Matrimony was called by John Paul II the “primordial” sacrament. It is in effect a perfection of human marriage, in itself good. It can only be received by baptized Christians; when a baptized Christian marries an un-baptized person that may be a valid marriage, but is not a sacrament. Jesus defined Matrimony when he said “Moses allowed you to divorce because of the hardness of your hearts, but it was not so from the beginning.” and “For this reason a man shall leave father and mother and cling to his wife and the two become one flesh” and “In heaven there is neither marriage nor giving in marriage.” Saint Paul described Matrimony in the famous passage from the Epistle to the Ephesians, which begins “Husbands, love your wives as Christ loved the Church...”
The ministers of this sacrament are the husband and wife. In the early days of the Church the manner in which couples married varied from one place to another, but in general it reflected the customs of the local populace. Later, the Church began to require that the Sacrament take place in front of witnesses – an official witness from the Church (bishop, priest or deacon) and one other witness, a Catholic in good standing (usually bridesmaid or best man). If a Catholic marries a baptized protestant, it is possible to have a sacramental marriage with a protestant minister acting as the “official” witness, but requires the permission of the bishop.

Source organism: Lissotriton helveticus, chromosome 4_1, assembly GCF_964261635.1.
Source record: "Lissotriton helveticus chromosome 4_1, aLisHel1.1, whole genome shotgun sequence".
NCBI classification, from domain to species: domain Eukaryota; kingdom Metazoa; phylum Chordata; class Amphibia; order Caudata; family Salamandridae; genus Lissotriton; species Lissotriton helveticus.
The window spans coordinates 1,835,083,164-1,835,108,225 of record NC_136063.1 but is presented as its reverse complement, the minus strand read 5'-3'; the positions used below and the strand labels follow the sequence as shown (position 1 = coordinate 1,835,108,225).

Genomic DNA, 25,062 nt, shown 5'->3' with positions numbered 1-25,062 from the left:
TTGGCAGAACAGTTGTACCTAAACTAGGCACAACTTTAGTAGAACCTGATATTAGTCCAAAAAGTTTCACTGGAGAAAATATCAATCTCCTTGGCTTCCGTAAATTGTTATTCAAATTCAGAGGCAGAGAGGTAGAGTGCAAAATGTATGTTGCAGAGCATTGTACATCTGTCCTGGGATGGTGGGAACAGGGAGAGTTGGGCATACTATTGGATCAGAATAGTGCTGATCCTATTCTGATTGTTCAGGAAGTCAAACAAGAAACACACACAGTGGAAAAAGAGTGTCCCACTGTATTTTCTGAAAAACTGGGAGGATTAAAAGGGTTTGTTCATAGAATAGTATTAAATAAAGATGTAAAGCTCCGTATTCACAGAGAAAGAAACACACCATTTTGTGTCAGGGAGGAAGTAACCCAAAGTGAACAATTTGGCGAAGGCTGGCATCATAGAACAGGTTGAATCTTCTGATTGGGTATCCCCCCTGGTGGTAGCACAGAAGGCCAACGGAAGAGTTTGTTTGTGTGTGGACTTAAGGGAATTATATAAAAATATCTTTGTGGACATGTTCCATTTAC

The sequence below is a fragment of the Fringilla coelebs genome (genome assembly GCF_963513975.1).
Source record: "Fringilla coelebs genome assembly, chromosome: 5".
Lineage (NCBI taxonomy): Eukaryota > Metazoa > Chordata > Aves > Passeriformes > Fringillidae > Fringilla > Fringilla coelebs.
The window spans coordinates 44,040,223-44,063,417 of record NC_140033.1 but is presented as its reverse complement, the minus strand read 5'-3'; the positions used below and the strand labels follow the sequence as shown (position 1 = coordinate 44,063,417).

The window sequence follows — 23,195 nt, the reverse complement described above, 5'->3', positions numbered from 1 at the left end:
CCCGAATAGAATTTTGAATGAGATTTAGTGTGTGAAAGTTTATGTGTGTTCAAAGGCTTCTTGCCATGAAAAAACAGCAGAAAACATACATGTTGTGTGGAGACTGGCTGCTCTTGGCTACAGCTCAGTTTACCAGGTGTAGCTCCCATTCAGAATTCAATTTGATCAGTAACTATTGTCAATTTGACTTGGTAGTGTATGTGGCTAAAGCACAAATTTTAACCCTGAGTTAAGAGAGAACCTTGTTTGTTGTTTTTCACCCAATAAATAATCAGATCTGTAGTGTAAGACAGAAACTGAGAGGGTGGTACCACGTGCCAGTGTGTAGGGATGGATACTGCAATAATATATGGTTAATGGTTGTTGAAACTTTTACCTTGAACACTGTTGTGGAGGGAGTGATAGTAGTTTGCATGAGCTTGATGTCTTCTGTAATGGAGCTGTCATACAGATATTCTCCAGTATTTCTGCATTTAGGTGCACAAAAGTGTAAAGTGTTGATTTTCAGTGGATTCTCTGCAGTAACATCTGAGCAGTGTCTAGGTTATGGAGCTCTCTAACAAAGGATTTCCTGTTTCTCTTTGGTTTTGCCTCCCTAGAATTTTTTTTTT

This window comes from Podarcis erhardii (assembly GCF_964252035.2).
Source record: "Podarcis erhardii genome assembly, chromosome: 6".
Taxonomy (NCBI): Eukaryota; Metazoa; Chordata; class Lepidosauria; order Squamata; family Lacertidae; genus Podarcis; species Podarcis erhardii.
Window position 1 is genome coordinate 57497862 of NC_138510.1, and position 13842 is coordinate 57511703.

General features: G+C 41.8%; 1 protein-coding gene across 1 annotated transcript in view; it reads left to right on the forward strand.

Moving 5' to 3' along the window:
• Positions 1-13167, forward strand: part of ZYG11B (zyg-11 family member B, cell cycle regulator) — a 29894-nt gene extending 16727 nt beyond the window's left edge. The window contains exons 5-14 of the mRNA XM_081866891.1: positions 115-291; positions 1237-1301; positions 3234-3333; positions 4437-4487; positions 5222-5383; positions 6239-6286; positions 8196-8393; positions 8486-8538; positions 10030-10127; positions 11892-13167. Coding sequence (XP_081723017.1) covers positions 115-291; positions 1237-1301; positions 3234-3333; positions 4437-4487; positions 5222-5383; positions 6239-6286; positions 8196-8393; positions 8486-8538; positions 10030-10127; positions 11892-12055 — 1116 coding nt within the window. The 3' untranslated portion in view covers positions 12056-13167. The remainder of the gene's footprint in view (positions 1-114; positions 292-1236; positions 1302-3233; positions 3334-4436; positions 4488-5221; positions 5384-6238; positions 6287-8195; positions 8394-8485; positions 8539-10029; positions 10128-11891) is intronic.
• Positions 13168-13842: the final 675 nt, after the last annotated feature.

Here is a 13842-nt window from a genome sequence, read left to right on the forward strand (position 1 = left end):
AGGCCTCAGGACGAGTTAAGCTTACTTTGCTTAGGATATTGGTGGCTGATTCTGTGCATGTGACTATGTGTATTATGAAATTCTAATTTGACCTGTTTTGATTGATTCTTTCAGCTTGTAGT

The grace of Matrimony, drawn from the crucifixion, death, and resurrection of Jesus, helps the couple to overcome problems that arise, to be sources of growth and holiness to each other, and to realize the joy that comes from the gift of each to the other; and helps the couple form a family. The couple receives God's help so that they are able to reflect how Christ loves the Church.
The graces of Matrimony are related to the profound difference between a man and a woman (a difference that is even at the level of the soul), and because of this the Church holds that it is impossible for two individuals of the same sex to enter into the Sacrament.
To marry in the Catholic Church requires a period of discernment assisted by the Church (pre-Cana, a pre-marital inventory; meetings with the priest or deacon). The couple must be free to marry. The process by which this is assured is done by the priest or deacon. The best place to start is with a visit to the local pastor or his delegate, at least a year in advance of the time of the planned wedding.